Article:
Winshluss - Pinocchio
Winshluss, the multitalented French cartoonist, filmmaker and musician whose real name is Vincent Parronnaud, is best known for the Oscar-nominated animated feature film he made with Iranian author and illustrator Marjane Satrapi based on her memoir, Persepolis. In advance of their second collaboration on an animated feature (an adaptation of Satrapi’s Chicken With Plums the pair are currently at work on in Paris), UK publisher Knockabout Comics has released the English-language translation of Winshluss’ 2009 graphic novel, which won the Fauve d’Or at the Festival International de la Bande Dessinée in Angoulême, the equivalent of the Cannes Film Festival Palme d’Or (which Persepolis almost scooped).
It’s a radical and irreverent reworking of Carlo Collodi’s novel about a puppet boy (recast as a robot) who’s brought to life by his creator. Collodi’s original story is much darker than Walt Disney’s animated version, but Winshluss has darkened the fable further still, introducing politics and environmental concerns along with elements drawn from hard-boiled crime writing. This is not a graphic novel for kids.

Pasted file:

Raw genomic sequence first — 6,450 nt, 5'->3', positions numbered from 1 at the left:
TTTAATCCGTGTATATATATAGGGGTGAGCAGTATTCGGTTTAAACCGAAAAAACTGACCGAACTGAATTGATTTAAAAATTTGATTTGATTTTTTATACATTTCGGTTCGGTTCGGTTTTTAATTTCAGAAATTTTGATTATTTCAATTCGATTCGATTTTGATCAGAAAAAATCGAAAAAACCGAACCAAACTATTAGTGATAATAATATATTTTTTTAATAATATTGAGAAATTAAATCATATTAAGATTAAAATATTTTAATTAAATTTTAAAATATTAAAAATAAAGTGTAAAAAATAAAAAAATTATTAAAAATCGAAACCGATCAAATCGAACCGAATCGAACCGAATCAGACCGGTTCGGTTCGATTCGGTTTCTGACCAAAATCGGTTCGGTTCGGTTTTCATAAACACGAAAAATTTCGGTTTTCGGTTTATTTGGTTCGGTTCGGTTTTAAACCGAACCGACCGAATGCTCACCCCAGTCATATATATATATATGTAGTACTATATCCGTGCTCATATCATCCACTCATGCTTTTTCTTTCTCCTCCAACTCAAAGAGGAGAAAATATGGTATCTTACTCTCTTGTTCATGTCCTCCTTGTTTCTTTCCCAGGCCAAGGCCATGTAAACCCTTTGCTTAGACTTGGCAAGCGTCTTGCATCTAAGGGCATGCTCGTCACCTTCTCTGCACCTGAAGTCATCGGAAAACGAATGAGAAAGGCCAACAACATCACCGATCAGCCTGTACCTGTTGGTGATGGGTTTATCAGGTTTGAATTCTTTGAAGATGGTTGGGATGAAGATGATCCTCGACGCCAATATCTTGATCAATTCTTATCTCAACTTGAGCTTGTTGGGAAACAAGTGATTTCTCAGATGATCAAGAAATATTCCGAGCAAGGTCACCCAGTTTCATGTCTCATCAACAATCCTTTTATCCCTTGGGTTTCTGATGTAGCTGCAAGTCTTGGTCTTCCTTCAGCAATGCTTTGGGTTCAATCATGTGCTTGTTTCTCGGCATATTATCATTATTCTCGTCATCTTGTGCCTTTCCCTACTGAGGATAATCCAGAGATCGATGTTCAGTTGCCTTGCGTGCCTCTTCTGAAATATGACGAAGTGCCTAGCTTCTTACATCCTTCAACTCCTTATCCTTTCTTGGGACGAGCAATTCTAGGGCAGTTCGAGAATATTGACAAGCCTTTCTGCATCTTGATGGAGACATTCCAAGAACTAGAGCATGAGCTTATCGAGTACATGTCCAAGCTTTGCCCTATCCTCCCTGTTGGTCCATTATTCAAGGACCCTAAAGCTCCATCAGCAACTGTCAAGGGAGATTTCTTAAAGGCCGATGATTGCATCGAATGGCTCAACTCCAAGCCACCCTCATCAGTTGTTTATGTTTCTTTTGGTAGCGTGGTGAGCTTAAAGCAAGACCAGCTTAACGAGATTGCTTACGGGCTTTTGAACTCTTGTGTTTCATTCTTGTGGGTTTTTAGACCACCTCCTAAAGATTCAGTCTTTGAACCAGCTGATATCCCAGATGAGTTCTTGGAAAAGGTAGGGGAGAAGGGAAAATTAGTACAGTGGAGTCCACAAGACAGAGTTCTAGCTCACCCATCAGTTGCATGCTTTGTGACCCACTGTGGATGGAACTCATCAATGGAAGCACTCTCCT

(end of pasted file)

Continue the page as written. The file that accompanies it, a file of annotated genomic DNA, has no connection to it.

In fact, Winshluss dislikes the term ‘graphic novel’, as he does speech bubbles, and here he almost completely dispenses with the latter to give us a wordless comic just shy of 200 pages. But when you’ve visual storytelling is this good, you don’t need words. The panels are laid out with draftsman-like skill, and the artwork, rendered in pen and ink, watercolour and paint, references numerous styles, from French film pioneer Georges Mélies to classic Disney animations to American underground comix. And Knockabout’s lavishly designed large format hardback does Parronnaud’s work proud.